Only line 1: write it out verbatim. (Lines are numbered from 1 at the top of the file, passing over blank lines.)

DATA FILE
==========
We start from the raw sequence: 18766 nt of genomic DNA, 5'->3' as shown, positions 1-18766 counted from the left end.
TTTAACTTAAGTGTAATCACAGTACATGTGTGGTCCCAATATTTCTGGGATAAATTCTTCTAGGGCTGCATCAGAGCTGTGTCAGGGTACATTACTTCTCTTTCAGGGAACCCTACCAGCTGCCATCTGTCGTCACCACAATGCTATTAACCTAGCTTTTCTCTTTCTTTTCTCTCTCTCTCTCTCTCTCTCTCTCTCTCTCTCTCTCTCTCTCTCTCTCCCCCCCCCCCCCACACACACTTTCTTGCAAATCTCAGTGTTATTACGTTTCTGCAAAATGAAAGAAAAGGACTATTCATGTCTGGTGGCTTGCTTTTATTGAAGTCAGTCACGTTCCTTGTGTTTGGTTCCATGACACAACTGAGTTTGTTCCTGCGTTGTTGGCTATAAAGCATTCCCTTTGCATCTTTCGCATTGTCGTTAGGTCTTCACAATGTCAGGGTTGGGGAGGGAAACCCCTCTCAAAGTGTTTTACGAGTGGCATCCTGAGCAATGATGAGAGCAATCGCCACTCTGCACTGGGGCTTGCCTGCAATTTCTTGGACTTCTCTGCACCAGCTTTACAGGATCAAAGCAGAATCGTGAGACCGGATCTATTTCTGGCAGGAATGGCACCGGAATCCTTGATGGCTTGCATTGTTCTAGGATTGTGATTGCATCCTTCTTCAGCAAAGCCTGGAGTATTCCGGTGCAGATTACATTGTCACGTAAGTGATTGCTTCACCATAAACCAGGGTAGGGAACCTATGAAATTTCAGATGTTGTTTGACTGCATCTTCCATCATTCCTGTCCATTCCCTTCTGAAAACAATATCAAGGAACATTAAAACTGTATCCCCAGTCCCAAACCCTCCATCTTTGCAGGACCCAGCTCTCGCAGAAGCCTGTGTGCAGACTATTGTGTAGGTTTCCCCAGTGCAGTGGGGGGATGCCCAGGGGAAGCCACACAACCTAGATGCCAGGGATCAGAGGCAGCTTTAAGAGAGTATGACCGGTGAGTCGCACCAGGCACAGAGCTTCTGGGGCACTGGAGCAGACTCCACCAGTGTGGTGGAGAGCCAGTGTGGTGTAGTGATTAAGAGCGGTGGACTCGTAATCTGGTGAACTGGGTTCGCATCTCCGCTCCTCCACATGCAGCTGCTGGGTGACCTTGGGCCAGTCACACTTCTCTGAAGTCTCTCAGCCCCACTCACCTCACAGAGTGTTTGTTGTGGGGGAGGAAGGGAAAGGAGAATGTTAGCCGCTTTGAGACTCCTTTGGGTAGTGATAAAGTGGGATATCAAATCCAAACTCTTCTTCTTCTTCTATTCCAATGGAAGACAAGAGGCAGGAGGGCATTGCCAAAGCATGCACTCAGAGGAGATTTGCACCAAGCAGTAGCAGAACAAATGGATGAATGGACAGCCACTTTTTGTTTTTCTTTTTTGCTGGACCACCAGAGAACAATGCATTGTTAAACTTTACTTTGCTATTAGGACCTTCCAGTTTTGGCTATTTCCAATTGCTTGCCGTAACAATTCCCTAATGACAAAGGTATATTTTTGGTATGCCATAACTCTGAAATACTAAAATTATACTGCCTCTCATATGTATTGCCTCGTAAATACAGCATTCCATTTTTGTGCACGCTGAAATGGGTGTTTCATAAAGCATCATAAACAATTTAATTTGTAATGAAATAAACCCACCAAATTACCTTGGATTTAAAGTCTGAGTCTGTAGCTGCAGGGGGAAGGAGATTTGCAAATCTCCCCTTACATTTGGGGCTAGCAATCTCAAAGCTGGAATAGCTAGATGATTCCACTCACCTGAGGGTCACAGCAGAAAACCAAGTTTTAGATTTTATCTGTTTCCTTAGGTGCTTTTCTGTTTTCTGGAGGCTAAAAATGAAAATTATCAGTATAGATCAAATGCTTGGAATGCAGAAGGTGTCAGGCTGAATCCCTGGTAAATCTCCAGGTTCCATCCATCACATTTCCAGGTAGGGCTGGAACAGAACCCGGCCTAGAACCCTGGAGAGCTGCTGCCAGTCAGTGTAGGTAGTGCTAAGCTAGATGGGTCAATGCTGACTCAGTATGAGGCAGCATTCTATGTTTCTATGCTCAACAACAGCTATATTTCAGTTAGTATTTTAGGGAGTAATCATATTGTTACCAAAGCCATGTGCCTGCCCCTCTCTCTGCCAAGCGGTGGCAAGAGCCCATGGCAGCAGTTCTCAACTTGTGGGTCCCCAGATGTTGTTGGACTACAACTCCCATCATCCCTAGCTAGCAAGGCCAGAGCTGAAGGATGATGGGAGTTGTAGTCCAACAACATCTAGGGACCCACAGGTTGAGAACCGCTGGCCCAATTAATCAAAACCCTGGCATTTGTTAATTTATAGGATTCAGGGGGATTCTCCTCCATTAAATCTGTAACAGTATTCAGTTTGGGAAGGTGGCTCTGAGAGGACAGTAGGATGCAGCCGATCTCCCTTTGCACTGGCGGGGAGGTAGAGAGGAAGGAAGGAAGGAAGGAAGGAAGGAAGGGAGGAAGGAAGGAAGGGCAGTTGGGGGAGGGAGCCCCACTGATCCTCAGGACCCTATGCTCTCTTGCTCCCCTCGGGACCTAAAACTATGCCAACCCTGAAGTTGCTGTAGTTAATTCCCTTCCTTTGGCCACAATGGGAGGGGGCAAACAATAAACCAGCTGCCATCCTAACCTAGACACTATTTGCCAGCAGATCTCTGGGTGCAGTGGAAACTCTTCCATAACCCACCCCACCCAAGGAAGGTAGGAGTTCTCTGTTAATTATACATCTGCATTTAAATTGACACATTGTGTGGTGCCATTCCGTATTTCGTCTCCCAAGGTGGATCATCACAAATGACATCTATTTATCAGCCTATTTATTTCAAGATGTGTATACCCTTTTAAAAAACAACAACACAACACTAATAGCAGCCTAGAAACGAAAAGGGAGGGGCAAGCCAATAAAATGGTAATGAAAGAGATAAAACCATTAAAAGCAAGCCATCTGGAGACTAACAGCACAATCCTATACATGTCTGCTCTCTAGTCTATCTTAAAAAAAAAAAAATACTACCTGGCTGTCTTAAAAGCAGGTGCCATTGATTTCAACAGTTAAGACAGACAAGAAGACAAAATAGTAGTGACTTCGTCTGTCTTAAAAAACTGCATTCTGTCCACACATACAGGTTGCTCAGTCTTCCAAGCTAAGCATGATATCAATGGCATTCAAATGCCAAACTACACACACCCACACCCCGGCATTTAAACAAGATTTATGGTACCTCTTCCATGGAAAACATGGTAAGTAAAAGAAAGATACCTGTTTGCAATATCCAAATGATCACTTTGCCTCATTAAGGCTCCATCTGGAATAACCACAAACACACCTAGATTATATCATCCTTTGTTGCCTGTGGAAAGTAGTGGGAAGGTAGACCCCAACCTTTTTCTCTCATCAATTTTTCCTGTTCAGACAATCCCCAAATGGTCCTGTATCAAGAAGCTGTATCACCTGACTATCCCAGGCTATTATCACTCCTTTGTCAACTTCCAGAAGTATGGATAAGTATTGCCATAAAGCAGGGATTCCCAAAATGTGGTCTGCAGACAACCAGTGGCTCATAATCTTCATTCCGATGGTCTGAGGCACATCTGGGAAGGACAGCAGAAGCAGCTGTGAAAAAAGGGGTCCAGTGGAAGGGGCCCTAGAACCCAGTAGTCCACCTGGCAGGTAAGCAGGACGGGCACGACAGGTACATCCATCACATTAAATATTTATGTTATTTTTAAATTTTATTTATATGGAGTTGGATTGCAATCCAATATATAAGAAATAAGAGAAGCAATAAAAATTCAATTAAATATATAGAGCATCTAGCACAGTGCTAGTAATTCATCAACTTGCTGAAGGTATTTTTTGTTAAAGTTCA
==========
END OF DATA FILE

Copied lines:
We start from the raw sequence: 18766 nt of genomic DNA, 5'->3' as shown, positions 1-18766 counted from the left end.